New York State Attorney General cites American Council on Science and Health Director of Chemical and Pharmaceutical Science Dr. Josh Bloom and ACSH Advisor Dr. David Seres in criticizing dietary supplements. Read more here.
Obesity not only decreases the likelihood that a woman can become pregnant, but obese women are also at increased risk of complications (such as gestational diabetes and elevated blood pressure with its more-worrisome pre-eclampsia)
Recent data from the CDC show that the use of long-acting reversible contraceptives (LARCs) has increased substantially in the last decade.
Last year we wrote about the Food and Drug Administration and the Environmental Protection Agency altering their recommendations on fish consumption and telling women who are pregnant or breast-feeding young children to eat at least two servings (about six to eight ounces) of low-mercury seafood each week. And now, the Dietary
Up to 20 percent of women may experience depressive symptoms at some point during pregnancy, and up to a year after giving birth. It isn t a flaw or a weakness and it is something that needs to be taken seriously.
Although we here at ACSH have often been skeptical about the utility of various dietary supplements including many vitamins and minerals there is one that we think is vitally important.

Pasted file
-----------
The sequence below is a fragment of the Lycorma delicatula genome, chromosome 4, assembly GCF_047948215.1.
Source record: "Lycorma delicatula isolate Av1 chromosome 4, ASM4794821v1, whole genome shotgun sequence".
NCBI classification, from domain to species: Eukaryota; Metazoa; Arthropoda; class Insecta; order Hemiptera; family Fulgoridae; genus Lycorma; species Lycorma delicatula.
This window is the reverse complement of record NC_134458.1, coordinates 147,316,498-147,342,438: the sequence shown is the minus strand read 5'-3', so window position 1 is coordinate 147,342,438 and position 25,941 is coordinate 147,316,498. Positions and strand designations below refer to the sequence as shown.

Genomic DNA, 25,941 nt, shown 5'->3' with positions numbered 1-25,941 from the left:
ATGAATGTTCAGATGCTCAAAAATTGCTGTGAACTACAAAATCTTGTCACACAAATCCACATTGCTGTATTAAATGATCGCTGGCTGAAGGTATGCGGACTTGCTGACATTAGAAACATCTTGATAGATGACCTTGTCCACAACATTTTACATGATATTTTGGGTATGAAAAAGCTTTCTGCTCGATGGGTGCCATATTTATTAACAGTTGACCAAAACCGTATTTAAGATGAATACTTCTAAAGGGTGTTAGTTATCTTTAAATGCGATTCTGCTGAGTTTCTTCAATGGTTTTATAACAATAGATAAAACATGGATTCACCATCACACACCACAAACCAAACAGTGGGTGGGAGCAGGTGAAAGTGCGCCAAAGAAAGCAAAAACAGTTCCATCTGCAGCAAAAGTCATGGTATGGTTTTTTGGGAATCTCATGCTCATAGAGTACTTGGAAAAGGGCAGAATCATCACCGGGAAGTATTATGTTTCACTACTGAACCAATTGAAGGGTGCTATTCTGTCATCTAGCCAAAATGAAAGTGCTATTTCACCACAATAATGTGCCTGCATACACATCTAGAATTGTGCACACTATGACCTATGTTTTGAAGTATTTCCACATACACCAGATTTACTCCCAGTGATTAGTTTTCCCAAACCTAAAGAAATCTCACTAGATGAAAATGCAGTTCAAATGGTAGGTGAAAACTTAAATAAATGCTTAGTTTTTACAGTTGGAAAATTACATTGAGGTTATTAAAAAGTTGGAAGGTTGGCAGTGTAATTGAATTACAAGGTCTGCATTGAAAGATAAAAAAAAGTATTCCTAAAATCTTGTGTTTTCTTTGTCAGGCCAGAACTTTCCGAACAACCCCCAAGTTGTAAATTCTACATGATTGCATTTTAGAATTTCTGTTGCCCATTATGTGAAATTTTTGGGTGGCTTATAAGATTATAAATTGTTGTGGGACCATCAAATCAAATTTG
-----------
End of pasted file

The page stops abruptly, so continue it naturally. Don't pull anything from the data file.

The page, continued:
Carrier screening is a type of genetic testing performed on couples who are expecting or planning for a baby to see if they may be at risk for passing a genetic disorder on to their children. Carrier screening was previously targeted at people from certain ethnic groups, for example
The percentage of women giving birth prematurely in the United States has dropped to 11.4 percent in 2013 - about 450,000 babies - says the March of Dimes premature births report card the lowest percentage in 17 years. About 231,000 fewer babies
Think newborns should be slim and trim? Think again. A very large study evaluating children s health and intellectual status as a function of birth weight found that heavier babies do better in school, with 10 lbs. being optimal.
According to the Institute of Medicine guidelines published in 2009, obese women those women with a BMI of 30 or greater should gain no more than five to nine kilograms (about 10-20 lbs) when pregnant. A new study, published in the journal Obesity, found that obese women who were part of a weight management
Survey says: the overwhelming majority of Ob-Gyns don t discuss toxic chemicals with moms-to-be. The activists spin: Most Ob docs are not up on these risks. Really? Maybe not as up as EWG!